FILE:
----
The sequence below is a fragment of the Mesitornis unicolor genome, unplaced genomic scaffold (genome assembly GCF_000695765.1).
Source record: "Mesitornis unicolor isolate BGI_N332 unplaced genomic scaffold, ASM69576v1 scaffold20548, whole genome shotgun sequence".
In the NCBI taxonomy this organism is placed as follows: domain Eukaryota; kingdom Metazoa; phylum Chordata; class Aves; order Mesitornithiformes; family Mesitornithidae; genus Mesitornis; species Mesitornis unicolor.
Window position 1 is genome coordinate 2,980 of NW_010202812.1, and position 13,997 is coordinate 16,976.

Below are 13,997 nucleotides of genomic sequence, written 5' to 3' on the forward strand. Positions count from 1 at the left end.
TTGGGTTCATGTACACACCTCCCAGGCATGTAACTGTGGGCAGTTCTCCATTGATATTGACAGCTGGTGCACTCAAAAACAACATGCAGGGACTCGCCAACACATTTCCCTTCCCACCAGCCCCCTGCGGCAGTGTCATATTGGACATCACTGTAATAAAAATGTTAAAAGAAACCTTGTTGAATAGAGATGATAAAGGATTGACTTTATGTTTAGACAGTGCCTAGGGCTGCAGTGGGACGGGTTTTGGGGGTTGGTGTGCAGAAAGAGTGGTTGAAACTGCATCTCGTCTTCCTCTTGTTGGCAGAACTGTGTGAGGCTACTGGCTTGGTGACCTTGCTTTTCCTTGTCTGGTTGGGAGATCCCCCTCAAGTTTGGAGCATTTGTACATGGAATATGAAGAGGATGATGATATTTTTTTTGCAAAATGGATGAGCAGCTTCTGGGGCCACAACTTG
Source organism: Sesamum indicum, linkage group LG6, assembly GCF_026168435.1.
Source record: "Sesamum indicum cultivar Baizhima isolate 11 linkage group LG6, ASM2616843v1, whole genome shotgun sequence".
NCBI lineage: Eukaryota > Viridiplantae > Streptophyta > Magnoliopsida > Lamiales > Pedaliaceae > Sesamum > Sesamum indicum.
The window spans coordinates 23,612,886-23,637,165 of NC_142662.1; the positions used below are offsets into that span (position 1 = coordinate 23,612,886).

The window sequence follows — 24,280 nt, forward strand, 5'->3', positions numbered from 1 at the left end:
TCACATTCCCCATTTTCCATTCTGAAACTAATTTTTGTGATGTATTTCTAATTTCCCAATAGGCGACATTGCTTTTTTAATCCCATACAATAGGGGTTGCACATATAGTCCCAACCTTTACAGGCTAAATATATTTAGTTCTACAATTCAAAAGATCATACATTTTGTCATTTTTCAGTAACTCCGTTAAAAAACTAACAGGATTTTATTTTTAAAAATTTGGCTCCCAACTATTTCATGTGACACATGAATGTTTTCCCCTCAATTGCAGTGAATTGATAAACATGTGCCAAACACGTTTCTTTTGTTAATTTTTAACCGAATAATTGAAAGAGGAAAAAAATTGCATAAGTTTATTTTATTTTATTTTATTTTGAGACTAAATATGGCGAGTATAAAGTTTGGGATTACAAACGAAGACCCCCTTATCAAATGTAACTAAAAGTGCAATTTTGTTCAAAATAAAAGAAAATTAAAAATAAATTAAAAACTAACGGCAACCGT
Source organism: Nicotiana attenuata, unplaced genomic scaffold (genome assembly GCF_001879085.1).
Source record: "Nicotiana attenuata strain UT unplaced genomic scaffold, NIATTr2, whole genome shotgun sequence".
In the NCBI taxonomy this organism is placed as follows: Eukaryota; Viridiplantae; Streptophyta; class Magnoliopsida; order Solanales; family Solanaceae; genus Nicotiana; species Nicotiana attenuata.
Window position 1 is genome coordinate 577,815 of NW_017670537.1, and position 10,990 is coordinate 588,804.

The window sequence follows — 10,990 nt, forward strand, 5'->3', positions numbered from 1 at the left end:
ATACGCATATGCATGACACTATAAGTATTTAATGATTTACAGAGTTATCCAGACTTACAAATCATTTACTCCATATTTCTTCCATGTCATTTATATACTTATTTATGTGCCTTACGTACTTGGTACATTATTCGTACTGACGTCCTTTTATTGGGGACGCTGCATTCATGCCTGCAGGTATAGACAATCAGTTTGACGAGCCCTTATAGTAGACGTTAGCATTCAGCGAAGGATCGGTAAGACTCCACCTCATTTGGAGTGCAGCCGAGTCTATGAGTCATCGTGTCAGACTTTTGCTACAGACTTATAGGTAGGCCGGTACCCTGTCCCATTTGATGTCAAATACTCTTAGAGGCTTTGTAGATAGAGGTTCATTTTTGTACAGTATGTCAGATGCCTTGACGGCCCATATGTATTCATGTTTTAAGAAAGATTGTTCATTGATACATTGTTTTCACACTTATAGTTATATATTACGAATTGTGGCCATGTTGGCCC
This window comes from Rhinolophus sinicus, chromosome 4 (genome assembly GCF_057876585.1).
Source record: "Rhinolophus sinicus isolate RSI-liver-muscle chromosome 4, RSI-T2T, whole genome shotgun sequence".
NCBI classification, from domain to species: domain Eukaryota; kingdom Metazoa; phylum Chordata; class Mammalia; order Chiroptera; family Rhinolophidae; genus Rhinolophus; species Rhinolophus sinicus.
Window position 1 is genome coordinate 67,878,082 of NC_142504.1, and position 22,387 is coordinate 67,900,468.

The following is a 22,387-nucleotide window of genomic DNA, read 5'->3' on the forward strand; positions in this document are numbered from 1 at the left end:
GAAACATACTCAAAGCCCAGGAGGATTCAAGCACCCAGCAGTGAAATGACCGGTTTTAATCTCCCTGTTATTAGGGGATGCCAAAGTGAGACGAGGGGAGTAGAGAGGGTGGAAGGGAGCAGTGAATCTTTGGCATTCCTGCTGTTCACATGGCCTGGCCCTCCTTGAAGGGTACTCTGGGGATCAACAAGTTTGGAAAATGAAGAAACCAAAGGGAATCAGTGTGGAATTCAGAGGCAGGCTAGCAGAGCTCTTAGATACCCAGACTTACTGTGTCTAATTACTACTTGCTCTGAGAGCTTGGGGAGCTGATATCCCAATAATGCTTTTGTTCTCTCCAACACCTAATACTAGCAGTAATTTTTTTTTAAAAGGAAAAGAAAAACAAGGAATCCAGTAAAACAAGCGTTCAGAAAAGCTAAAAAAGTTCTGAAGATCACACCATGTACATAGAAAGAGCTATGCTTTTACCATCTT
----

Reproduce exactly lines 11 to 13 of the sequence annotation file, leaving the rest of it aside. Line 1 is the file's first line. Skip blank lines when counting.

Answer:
The window sequence follows — 24,280 nt, forward strand, 5'->3', positions numbered from 1 at the left end:
TCACATTCCCCATTTTCCATTCTGAAACTAATTTTTGTGATGTATTTCTAATTTCCCAATAGGCGACATTGCTTTTTTAATCCCATACAATAGGGGTTGCACATATAGTCCCAACCTTTACAGGCTAAATATATTTAGTTCTACAATTCAAAAGATCATACATTTTGTCATTTTTCAGTAACTCCGTTAAAAAACTAACAGGATTTTATTTTTAAAAATTTGGCTCCCAACTATTTCATGTGACACATGAATGTTTTCCCCTCAATTGCAGTGAATTGATAAACATGTGCCAAACACGTTTCTTTTGTTAATTTTTAACCGAATAATTGAAAGAGGAAAAAAATTGCATAAGTTTATTTTATTTTATTTTATTTTGAGACTAAATATGGCGAGTATAAAGTTTGGGATTACAAACGAAGACCCCCTTATCAAATGTAACTAAAAGTGCAATTTTGTTCAAAATAAAAGAAAATTAAAAATAAATTAAAAACTAACGGCAACCGT
Source organism: Nicotiana attenuata, unplaced genomic scaffold (genome assembly GCF_001879085.1).